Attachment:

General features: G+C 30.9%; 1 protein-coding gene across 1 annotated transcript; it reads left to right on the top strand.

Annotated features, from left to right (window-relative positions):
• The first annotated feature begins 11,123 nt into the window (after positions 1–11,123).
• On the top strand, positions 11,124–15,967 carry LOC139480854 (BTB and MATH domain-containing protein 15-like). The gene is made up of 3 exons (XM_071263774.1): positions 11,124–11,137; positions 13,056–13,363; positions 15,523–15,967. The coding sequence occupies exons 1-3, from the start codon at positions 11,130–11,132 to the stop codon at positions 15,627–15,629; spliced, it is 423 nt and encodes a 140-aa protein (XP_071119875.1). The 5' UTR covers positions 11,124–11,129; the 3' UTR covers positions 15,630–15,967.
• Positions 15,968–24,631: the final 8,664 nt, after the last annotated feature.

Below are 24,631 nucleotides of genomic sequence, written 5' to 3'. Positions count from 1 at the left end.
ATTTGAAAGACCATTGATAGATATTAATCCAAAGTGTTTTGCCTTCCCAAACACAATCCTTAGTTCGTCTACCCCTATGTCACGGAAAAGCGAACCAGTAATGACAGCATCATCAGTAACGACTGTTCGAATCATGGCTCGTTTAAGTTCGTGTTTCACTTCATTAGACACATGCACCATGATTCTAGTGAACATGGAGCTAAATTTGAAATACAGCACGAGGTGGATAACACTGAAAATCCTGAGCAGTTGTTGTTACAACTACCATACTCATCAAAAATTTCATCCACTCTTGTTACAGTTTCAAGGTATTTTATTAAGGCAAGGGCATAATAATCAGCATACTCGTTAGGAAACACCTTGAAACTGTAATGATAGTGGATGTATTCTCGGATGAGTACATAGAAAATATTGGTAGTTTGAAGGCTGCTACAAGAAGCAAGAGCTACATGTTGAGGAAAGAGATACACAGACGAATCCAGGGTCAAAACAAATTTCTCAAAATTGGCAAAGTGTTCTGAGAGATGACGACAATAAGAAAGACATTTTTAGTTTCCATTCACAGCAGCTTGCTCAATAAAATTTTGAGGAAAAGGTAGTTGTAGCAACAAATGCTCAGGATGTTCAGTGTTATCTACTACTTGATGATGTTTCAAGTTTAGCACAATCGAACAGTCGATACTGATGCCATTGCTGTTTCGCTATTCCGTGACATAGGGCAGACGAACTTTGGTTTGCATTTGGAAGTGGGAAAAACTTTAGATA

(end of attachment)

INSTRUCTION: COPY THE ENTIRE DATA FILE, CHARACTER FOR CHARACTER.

General features: G+C 30.9%; 1 protein-coding gene across 1 annotated transcript; it reads left to right on the top strand.

Annotated features, from left to right (window-relative positions):
• The first annotated feature begins 11,123 nt into the window (after positions 1–11,123).
• On the top strand, positions 11,124–15,967 carry LOC139480854 (BTB and MATH domain-containing protein 15-like). The gene is made up of 3 exons (XM_071263774.1): positions 11,124–11,137; positions 13,056–13,363; positions 15,523–15,967. The coding sequence occupies exons 1-3, from the start codon at positions 11,130–11,132 to the stop codon at positions 15,627–15,629; spliced, it is 423 nt and encodes a 140-aa protein (XP_071119875.1). The 5' UTR covers positions 11,124–11,129; the 3' UTR covers positions 15,630–15,967.
• Positions 15,968–24,631: the final 8,664 nt, after the last annotated feature.

Below are 24,631 nucleotides of genomic sequence, written 5' to 3'. Positions count from 1 at the left end.
ATTTGAAAGACCATTGATAGATATTAATCCAAAGTGTTTTGCCTTCCCAAACACAATCCTTAGTTCGTCTACCCCTATGTCACGGAAAAGCGAACCAGTAATGACAGCATCATCAGTAACGACTGTTCGAATCATGGCTCGTTTAAGTTCGTGTTTCACTTCATTAGACACATGCACCATGATTCTAGTGAACATGGAGCTAAATTTGAAATACAGCACGAGGTGGATAACACTGAAAATCCTGAGCAGTTGTTGTTACAACTACCATACTCATCAAAAATTTCATCCACTCTTGTTACAGTTTCAAGGTATTTTATTAAGGCAAGGGCATAATAATCAGCATACTCGTTAGGAAACACCTTGAAACTGTAATGATAGTGGATGTATTCTCGGATGAGTACATAGAAAATATTGGTAGTTTGAAGGCTGCTACAAGAAGCAAGAGCTACATGTTGAGGAAAGAGATACACAGACGAATCCAGGGTCAAAACAAATTTCTCAAAATTGGCAAAGTGTTCTGAGAGATGACGACAATAAGAAAGACATTTTTAGTTTCCATTCACAGCAGCTTGCTCAATAAAATTTTGAGGAAAAGGTAGTTGTAGCAACAAATGCTCAGGATGTTCAGTGTTATCTACTACTTGATGATGTTTCAAGTTTAGCACAATCGAACAGTCGATACTGATGCCATTGCTGTTTCGCTATTCCGTGACATAGGGCAGACGAACTTTGGTTTGCATTTGGAAGTGGGAAAAACTTTAGATA